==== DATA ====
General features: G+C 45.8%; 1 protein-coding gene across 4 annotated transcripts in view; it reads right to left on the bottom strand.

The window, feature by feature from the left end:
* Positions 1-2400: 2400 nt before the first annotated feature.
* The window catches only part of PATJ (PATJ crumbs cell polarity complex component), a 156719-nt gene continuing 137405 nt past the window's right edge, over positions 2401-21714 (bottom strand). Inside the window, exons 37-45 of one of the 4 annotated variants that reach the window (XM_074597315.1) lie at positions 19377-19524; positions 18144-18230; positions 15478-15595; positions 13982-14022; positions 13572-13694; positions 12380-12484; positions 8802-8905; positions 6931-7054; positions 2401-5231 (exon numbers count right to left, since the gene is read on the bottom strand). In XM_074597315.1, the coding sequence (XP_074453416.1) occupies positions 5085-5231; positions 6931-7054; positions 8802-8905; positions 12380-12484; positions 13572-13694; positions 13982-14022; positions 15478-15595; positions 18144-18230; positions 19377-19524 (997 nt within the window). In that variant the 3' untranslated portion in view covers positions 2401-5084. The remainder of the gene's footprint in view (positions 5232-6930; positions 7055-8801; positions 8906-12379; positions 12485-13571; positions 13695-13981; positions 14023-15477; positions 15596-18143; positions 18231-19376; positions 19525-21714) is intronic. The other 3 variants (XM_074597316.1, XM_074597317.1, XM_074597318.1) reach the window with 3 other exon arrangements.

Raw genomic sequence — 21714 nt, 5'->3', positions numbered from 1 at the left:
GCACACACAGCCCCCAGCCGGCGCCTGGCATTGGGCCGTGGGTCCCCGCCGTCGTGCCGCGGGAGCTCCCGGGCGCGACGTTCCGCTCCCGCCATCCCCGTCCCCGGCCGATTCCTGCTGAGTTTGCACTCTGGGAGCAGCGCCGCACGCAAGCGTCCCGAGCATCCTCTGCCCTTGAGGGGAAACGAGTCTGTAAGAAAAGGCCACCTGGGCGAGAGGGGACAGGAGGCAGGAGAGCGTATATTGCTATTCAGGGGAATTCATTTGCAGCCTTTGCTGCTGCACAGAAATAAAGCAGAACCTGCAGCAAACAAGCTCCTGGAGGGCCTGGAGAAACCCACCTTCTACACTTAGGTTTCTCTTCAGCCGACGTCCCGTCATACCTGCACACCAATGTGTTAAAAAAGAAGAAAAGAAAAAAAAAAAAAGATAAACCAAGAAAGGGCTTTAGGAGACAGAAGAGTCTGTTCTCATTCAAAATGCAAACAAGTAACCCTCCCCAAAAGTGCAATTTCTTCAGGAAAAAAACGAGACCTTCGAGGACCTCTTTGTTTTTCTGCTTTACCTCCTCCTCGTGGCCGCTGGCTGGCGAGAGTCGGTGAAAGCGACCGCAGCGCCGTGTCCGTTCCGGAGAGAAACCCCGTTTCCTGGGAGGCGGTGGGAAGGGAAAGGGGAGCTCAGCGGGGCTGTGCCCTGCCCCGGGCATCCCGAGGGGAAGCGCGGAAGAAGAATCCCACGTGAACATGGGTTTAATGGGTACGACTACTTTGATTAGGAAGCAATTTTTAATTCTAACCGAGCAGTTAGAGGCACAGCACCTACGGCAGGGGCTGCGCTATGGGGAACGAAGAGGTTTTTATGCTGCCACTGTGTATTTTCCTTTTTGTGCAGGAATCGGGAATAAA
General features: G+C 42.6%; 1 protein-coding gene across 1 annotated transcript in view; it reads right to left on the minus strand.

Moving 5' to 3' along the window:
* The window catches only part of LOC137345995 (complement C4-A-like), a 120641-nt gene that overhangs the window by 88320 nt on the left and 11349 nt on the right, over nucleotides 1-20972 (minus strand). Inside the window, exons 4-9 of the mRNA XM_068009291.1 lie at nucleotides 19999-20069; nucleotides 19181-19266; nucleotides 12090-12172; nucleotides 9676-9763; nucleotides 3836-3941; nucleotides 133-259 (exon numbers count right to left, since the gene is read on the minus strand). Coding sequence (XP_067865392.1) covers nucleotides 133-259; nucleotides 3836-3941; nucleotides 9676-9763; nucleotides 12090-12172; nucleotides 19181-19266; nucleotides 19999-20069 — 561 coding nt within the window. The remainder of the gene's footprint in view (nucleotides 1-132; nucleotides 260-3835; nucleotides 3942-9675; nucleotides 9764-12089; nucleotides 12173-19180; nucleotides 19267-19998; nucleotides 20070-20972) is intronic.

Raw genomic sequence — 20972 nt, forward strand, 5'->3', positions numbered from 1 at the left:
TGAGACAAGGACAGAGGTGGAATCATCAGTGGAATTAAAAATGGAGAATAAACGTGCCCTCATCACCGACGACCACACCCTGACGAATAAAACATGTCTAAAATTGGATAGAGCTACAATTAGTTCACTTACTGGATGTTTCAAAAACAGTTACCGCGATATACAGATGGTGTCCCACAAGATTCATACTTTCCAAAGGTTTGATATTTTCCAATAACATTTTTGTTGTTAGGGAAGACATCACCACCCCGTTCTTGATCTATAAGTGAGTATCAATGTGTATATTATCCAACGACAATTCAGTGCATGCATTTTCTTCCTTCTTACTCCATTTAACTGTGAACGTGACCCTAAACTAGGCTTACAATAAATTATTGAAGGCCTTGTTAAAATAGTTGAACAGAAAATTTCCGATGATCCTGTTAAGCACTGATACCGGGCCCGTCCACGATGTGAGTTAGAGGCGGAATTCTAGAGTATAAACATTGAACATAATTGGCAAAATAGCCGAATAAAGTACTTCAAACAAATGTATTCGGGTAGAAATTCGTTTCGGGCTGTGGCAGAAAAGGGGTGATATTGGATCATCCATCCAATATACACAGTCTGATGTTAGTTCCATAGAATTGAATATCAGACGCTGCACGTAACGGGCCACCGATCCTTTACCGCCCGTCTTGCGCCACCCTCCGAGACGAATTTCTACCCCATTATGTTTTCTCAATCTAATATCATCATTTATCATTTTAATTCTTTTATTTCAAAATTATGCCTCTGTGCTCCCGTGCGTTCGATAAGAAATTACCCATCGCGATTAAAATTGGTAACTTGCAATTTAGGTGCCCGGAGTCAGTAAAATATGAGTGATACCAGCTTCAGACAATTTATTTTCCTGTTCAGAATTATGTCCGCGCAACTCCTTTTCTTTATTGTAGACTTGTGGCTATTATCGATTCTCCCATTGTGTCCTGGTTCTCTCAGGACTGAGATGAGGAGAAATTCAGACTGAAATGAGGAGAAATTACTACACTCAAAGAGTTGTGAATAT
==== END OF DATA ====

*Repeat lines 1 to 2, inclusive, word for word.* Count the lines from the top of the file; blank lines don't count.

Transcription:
General features: G+C 45.8%; 1 protein-coding gene across 4 annotated transcripts in view; it reads right to left on the bottom strand.

The window, feature by feature from the left end: